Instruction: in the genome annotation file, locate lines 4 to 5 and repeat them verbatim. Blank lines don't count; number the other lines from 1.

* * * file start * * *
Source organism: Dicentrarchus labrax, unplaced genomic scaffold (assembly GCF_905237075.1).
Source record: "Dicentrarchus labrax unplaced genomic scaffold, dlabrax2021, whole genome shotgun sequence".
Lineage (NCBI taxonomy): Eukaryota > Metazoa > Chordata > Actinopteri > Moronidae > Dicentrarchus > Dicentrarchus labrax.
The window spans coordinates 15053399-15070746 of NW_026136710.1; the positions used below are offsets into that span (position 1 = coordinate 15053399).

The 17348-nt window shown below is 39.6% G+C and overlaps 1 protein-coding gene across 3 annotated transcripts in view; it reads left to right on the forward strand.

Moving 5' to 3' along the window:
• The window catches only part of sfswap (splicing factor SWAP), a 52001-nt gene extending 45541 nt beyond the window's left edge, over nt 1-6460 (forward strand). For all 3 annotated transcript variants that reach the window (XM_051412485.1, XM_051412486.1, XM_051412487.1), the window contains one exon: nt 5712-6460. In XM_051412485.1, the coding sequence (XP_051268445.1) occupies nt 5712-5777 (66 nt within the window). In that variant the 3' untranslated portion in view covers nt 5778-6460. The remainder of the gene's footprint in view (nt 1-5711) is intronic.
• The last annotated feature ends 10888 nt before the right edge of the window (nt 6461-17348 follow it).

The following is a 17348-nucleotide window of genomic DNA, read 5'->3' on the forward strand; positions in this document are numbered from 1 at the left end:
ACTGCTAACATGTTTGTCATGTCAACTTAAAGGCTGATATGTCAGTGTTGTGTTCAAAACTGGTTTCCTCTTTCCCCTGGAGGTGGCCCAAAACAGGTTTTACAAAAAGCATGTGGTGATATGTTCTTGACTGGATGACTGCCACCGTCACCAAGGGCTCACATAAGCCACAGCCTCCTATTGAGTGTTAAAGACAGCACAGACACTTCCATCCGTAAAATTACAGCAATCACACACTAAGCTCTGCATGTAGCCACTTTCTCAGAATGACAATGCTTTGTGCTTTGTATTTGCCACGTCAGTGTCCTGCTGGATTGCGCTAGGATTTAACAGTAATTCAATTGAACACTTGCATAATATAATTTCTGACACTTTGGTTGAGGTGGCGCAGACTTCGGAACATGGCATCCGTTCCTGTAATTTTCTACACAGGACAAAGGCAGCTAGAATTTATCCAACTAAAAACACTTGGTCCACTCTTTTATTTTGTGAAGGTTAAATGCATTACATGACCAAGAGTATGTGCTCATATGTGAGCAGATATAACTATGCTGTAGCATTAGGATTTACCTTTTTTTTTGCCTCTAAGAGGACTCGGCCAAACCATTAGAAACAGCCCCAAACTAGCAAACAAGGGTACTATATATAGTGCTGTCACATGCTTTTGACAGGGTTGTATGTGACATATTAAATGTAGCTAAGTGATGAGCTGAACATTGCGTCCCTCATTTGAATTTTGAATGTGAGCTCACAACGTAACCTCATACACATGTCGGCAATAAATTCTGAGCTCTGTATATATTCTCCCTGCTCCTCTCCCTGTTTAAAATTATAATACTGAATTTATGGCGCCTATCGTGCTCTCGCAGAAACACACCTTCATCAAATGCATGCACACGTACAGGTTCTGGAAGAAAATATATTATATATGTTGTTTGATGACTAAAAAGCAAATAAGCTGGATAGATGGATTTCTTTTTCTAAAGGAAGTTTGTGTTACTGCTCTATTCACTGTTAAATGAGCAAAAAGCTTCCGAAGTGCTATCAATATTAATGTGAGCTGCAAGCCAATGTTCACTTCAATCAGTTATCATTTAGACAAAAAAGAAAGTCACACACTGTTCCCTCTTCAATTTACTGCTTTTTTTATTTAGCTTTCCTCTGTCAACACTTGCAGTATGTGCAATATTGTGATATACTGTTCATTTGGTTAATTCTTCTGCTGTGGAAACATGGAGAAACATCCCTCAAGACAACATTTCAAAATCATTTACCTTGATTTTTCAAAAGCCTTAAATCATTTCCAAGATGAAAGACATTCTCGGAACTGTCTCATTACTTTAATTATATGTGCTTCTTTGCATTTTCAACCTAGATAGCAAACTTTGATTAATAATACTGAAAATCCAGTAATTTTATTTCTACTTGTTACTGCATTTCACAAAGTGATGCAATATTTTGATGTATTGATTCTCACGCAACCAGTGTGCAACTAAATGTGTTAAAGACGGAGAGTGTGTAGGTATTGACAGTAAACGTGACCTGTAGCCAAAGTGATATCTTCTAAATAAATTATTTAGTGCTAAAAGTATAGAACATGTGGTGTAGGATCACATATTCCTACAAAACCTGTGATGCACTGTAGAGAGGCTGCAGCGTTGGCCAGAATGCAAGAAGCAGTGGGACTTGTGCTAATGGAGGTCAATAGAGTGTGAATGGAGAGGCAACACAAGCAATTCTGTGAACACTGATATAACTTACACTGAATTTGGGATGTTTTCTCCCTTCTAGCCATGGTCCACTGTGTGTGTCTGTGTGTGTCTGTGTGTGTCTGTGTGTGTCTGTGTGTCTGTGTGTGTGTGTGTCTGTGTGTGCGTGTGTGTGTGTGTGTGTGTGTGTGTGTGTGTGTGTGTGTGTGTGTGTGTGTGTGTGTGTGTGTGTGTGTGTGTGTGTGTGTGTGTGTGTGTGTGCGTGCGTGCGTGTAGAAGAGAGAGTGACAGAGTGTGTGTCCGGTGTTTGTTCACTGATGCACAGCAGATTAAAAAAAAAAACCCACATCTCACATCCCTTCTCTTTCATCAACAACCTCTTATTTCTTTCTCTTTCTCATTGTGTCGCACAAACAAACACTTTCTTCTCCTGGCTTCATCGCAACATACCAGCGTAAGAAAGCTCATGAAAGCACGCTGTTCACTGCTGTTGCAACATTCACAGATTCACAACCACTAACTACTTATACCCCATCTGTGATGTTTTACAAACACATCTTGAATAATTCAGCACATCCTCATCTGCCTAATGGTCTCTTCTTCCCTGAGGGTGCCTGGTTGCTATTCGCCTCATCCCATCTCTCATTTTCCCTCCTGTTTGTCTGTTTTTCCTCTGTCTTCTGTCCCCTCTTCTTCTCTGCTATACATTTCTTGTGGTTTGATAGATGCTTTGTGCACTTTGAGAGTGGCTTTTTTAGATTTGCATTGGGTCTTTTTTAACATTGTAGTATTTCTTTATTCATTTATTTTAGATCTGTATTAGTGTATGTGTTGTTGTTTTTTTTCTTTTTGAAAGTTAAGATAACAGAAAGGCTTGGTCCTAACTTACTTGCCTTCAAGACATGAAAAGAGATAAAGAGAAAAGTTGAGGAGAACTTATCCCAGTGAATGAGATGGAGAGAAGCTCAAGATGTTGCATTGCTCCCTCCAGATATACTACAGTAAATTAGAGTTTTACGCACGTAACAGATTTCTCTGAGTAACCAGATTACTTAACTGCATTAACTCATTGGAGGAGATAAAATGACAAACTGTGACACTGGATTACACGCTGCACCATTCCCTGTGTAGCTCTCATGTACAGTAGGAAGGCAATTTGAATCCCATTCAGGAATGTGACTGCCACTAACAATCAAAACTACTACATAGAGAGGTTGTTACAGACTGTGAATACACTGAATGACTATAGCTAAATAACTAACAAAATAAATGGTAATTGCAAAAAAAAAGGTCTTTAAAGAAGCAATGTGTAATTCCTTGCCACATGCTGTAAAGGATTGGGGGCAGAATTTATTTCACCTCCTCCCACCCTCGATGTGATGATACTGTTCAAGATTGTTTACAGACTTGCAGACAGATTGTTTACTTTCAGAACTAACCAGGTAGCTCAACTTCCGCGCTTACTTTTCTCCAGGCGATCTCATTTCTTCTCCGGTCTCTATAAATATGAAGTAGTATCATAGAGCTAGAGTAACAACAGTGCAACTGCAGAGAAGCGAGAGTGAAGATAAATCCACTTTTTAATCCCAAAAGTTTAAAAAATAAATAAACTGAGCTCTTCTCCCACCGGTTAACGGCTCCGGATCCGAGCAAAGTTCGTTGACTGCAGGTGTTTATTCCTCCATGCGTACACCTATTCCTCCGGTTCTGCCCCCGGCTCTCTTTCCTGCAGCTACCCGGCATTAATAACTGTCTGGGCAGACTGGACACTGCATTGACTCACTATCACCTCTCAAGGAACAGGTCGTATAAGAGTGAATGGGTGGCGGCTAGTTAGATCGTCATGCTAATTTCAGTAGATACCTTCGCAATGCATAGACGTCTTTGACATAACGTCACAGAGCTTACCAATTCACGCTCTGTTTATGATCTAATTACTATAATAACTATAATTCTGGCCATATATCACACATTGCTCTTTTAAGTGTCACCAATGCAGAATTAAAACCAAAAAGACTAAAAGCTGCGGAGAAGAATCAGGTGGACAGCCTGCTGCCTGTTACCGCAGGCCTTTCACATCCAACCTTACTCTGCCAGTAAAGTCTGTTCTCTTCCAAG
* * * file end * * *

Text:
The window spans coordinates 15053399-15070746 of NW_026136710.1; the positions used below are offsets into that span (position 1 = coordinate 15053399).

The 17348-nt window shown below is 39.6% G+C and overlaps 1 protein-coding gene across 3 annotated transcripts in view; it reads left to right on the forward strand.